Breakfast of Champions: Sondra Samuels
The Story of Me, Us, and Now. How Sondra Samuels Makes Change Through Storytelling
Dec 17, 2018

Words by Sarah Crumrine & Photos by Alex Hsiao

Sondra Samuels joined this year’s National Philanthropy Day fresh off of a flight from North Carolina, where addressed a group of young nonprofit leaders, eager to learn from her expertise. Sondra was once again sharing that expertise as the featured speaker at November’s YNPN Twin Cities Breakfast of Champions.

Sondra is the President and C.E.O. of Northside Achievement Zone (NAZ), an organization that works to permanently close the achievement gap and end generational poverty in North Minneapolis. They accomplish this through collaboration between parents, community organizations, and schools.

Sondra had a number of lessons to share with the group, and framed the discussion with one lesson had just learned about herself. At the leadership training in North Carolina, she attended a session on storytelling, which stressed that effective storytelling should be framed in one of three ways: ‘the story of me’, ‘the story of us’, or ‘the story of now’. Sondra shared her own leadership story in the same context.



The Story of Me

Sondra’s “story of me” focuses on why she does what she does. She has a deep love, respect, and understanding of her community—North Minneapolis. It was critical for her and her husband to live in the community that NAZ does its work. Born in New Jersey, her family moved from Newark into the suburbs when fair housing legislation passed. Sondra and her sister were forced to test into their grade—school administrators claimed that Newark schools were inferior, but what Sondra heard was that she was inferior. She knew that she was expected to fail, and though she passed the test, she struggled with feeling like she wasn’t smart enough to compete with all of the white kids. Going from a community full of people of color who expected her to succeed, to one where she was surrounded by white people who expected her to fail, shaped her from a very early age.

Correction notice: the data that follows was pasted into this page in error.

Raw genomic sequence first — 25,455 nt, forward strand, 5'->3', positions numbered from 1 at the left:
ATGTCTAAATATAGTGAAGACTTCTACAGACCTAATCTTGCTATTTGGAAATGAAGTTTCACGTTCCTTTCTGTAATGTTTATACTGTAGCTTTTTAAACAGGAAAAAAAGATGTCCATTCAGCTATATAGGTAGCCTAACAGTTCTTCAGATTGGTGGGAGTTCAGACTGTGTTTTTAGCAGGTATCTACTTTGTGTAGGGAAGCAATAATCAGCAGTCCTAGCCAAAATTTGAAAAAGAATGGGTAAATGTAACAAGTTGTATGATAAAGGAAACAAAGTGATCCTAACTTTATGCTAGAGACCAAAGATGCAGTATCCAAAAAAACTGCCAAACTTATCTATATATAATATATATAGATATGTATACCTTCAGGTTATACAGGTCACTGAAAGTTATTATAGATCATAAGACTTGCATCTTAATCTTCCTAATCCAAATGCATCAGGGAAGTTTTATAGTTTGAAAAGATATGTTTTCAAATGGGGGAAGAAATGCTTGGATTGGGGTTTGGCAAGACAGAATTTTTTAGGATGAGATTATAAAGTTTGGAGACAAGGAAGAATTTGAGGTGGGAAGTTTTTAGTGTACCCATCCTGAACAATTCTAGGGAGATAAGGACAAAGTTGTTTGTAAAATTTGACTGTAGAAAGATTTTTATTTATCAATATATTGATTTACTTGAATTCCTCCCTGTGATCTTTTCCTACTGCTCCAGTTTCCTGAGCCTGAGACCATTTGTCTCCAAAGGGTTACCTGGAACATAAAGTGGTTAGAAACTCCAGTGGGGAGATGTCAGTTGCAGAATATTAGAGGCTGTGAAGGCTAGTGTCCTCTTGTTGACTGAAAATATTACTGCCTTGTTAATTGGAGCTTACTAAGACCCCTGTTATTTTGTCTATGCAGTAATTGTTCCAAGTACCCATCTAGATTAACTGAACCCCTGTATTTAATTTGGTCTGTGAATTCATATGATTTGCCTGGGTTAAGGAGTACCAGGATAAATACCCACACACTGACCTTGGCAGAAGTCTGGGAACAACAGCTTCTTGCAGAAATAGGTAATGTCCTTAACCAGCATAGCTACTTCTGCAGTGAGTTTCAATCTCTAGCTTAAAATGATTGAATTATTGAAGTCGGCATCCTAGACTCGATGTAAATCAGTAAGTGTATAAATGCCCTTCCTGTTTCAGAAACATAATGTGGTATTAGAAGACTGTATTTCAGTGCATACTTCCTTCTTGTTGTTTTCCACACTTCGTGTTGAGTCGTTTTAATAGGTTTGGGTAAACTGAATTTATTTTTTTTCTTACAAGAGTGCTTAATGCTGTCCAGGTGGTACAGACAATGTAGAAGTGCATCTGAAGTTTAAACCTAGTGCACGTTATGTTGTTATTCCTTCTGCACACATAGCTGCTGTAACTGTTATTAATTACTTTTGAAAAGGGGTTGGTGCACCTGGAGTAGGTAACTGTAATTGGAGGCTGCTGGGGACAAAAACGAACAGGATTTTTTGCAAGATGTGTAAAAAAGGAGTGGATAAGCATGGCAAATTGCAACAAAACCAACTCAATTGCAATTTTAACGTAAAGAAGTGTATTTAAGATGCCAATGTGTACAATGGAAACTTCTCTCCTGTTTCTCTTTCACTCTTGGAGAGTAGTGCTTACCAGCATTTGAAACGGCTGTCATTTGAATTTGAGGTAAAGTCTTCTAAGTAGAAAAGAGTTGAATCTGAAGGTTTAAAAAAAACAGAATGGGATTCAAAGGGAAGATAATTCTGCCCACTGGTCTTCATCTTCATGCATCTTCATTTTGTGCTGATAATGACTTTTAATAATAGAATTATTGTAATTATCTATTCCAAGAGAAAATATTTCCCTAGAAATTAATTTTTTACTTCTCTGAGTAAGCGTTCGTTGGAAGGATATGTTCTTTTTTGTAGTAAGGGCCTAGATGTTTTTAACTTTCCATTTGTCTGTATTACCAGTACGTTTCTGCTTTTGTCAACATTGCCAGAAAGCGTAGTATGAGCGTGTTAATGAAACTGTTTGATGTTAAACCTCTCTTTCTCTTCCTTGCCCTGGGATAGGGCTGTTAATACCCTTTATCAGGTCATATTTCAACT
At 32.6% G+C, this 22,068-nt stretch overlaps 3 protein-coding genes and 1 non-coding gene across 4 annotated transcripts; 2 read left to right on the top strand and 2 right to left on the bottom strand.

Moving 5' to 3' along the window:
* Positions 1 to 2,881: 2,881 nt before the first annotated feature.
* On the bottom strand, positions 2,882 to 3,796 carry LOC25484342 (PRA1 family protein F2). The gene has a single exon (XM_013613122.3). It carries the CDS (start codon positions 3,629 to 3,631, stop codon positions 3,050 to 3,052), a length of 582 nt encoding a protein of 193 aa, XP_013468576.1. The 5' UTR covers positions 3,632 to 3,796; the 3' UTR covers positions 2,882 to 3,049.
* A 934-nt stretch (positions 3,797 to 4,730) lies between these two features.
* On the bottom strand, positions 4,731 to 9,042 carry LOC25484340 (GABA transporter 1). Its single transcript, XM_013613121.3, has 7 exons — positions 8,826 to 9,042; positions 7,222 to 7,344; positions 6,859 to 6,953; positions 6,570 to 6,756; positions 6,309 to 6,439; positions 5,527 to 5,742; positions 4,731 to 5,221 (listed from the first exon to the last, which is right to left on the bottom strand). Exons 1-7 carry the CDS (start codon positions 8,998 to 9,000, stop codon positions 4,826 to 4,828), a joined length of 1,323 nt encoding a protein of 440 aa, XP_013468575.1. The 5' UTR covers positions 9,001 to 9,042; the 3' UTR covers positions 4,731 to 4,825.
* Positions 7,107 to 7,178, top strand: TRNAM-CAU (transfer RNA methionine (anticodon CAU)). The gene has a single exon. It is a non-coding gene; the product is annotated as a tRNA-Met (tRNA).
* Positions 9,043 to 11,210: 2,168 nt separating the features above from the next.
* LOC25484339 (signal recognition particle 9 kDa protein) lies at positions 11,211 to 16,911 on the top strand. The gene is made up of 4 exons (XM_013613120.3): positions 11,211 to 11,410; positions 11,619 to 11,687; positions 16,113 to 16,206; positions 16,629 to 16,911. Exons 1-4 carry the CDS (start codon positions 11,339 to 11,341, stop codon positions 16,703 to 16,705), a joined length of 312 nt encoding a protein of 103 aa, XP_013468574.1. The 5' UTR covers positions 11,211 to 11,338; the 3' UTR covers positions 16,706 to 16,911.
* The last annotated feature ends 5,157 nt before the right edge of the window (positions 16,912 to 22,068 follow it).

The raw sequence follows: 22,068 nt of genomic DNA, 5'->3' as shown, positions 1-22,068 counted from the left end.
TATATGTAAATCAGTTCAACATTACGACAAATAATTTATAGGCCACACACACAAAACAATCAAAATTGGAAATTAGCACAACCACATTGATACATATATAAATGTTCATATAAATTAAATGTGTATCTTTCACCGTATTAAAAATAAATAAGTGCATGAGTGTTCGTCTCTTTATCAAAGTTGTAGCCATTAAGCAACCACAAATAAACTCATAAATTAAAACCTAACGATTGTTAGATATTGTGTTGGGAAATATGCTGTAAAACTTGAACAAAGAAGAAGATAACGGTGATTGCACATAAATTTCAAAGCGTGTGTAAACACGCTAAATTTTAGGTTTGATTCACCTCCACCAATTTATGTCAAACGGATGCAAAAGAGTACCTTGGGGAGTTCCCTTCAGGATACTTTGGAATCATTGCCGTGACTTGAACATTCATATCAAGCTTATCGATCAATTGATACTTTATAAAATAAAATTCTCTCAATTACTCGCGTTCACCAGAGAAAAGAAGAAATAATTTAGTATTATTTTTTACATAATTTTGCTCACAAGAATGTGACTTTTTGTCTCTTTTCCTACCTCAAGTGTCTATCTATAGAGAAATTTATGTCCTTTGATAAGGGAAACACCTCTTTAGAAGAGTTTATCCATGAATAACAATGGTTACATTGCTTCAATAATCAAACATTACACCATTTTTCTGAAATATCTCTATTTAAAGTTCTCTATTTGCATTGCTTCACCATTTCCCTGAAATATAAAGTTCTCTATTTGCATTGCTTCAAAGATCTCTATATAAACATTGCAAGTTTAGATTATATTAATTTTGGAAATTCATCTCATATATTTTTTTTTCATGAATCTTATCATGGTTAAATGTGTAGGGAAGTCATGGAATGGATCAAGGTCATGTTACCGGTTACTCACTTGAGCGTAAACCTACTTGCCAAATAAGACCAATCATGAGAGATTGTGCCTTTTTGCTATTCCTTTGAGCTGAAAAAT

After attending a historically black college, Sondra got a job with Ford Motor Company, bringing her to the Twin Cities. She became heavily involved with volunteer work, eventually leaving the for-profit sector for the PeaceCorps and AmeriCorps. Along the way, she learned about the Harlem Children’s Zone, a nonprofit organization committed to ending generational poverty in the historic New York neighborhood. That’s where Sondra found her passion and her inspiration for her work with NAZ.



The Story of Us

Sondra is deeply committed to the work that NAZ does in the community. In Minnesota, we have one of the worst achievement gaps, meaning different communities of students are performing at vastly different levels. Our white students are achieving higher test scores and graduation rates, while our students of color are not seeing those results. NAZ addresses this through strong collaboration with corporate and nonprofit partners as well as leaders in the community, and Sondra stressed the importance of language in encouraging that collaboration.